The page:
While large segments of the community this debate is intended to enlighten don’t actually care about the ongoing Kubernetes vs. CoreOS vs. Mesosphere shenanigans, what they do care about is what happens to their business once they adopt containers. They want to know if it’s all hot air, or whether there’s a path to increasing the performance of their applications and achieve better utilization rates from their infrastructure through adoption.
The Way to San Jose
If you want to be elastic, if you want to be flexible on both financial account as well as technological reasons, the Cloud has created a means to achieving this like no other. Adding the containerization layer into your cloud infrastructure does indeed make it all about performance, as you’re breaking down apps components into small parts that can run independently, faster, with minimal overhead and in a reusable manner.
While we’ve done a good job at figuring out how to run containerized applications once they’re in the Cloud with the help of the aforementioned schedulers, the part where we need to get code off dev machines, into containers and to the Cloud is where the process starts to fragment. There’s a whole series of dependencies you need to take into consideration as part of that pipeline delivery process, which we’ve previously documented to raise awareness. And even more considerations you’ll need to think about if you’re stitching together a whole host of open source tools to achieve your containerization goals.
How Open Is Your Open Source?
Our CEO Khash covered this brilliantly in his InfoWorld blog article. An open source container build tool or orchestration engine may still be a solution for you. It really comes down to the resources you have and whether the economics of using open source add-up.
Would you want to use open source when it’s more expensive to build, orchestrate and deploy your containers than buying from a vendor that has the same exact functionality for a small monthly fee? If someone else has put in the work and the product does what you want for a cost that's better than what it would take your organization to build and maintain a solution in-house, then that should be reason enough to buy it.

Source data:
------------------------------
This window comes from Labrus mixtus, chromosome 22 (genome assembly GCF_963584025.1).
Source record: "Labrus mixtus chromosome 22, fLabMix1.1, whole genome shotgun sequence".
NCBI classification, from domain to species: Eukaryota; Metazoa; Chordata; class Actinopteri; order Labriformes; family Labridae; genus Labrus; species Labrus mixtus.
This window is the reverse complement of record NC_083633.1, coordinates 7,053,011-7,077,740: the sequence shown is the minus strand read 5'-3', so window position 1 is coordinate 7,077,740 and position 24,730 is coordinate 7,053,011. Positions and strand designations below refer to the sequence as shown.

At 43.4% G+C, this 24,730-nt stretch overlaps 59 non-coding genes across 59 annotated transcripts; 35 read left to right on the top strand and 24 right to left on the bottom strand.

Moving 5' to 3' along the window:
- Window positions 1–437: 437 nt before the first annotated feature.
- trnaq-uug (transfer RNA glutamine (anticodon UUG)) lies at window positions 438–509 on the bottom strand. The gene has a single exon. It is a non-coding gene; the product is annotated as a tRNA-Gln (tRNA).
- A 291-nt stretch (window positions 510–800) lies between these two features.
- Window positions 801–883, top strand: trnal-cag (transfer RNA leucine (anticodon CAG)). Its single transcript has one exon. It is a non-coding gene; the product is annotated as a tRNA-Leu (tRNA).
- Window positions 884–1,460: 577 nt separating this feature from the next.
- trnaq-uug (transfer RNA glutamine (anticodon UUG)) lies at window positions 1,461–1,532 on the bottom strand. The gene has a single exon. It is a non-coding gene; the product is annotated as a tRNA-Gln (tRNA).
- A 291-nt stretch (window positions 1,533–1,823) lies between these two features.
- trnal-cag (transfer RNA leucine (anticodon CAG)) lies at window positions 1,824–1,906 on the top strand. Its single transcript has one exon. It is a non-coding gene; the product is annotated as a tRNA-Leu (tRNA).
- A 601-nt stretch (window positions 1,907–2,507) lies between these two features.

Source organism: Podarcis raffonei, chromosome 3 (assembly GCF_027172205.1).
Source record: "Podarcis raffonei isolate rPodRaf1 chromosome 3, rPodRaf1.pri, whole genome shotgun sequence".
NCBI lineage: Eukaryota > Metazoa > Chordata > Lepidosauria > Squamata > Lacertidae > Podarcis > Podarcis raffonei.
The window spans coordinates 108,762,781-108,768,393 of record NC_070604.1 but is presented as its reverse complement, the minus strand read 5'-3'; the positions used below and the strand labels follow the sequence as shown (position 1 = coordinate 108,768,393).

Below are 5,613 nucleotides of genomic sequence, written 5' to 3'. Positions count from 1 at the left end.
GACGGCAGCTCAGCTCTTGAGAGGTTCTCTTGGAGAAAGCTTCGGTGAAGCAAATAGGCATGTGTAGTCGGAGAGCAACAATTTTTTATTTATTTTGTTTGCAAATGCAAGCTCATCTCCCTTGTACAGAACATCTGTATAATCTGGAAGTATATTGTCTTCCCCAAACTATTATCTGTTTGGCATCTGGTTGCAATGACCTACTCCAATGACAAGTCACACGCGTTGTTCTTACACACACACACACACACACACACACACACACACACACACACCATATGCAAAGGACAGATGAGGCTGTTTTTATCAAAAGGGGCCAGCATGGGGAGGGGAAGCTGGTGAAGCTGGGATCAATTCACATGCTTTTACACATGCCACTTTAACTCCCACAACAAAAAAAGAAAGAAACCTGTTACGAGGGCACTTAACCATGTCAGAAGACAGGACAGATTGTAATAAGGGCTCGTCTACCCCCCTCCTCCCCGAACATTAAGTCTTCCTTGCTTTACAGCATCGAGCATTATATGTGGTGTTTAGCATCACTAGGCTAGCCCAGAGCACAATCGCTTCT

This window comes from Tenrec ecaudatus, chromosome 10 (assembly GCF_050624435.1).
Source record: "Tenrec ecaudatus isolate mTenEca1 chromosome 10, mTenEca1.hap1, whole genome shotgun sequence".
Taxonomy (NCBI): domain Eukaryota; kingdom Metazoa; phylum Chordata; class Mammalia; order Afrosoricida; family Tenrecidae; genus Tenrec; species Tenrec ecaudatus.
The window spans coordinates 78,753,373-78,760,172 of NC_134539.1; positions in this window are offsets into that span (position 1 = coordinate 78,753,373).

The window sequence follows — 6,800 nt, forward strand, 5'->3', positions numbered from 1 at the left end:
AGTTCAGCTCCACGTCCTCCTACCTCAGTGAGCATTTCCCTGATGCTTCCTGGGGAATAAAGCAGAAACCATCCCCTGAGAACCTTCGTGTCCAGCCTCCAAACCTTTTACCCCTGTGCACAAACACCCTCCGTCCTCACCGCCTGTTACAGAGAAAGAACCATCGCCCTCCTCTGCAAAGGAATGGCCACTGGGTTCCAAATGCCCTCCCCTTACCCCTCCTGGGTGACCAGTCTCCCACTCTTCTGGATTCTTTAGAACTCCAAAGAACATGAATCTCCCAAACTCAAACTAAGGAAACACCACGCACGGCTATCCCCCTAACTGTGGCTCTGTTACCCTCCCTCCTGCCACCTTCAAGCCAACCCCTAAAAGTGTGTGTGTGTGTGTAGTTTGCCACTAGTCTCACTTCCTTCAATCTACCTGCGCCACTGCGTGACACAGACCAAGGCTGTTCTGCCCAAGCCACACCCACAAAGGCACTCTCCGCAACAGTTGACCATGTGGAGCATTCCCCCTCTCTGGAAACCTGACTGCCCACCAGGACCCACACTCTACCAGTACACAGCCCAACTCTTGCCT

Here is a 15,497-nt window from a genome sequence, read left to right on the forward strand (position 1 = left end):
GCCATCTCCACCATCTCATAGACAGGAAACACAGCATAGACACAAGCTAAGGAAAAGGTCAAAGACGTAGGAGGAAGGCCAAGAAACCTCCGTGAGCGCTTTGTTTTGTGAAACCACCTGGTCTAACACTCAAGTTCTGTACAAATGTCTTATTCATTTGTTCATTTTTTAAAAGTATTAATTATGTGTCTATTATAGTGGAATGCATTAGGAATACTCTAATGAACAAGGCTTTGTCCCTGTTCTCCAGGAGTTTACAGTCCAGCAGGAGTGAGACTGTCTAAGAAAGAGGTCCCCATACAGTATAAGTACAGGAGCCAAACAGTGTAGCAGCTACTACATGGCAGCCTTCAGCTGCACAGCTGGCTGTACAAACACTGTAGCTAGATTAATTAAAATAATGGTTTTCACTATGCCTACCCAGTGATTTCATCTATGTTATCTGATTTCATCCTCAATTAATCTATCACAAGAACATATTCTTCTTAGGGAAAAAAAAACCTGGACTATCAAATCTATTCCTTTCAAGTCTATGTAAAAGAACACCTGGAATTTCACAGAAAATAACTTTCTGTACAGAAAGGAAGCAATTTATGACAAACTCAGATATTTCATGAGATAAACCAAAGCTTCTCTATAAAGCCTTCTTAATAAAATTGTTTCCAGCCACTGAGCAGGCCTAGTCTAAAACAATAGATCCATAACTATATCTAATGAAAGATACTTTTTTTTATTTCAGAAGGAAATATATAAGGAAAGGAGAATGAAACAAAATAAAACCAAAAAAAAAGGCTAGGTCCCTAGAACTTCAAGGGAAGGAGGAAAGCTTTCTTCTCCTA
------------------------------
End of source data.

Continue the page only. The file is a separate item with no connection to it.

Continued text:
What It All Means
A recent IDC report entitled “DevOps and the Cost of Downtime: Fortune 1000 Best Practice Metrics Quantified” found that — on average — infrastructure failure issues cost large enterprises $100,000 per hour. Critical application failures exact a far steeper toll, from $500,000 to $1 million per hour. If you’re spending time and energy building your container solution on open source, it makes sense to be informed about what using open source could mean considering:
- Open source rarely has the same investments as commercial software.
- There’s usually less effort given to usability, documentation, and even development (it’s not in the vendors interest!).
- Bear in mind how your expensive technical resources will be burning their time fighting with installations and dealing with the learning curve.
- Random changes between releases, which in a multi-layered setup, can make it difficult to track which components need to be updated/checked.
- Questionable "community" support where popular software support forums can end up just being the blind leading the blind; users throwing back and forth suggestions, guesses, rumors and hear-say.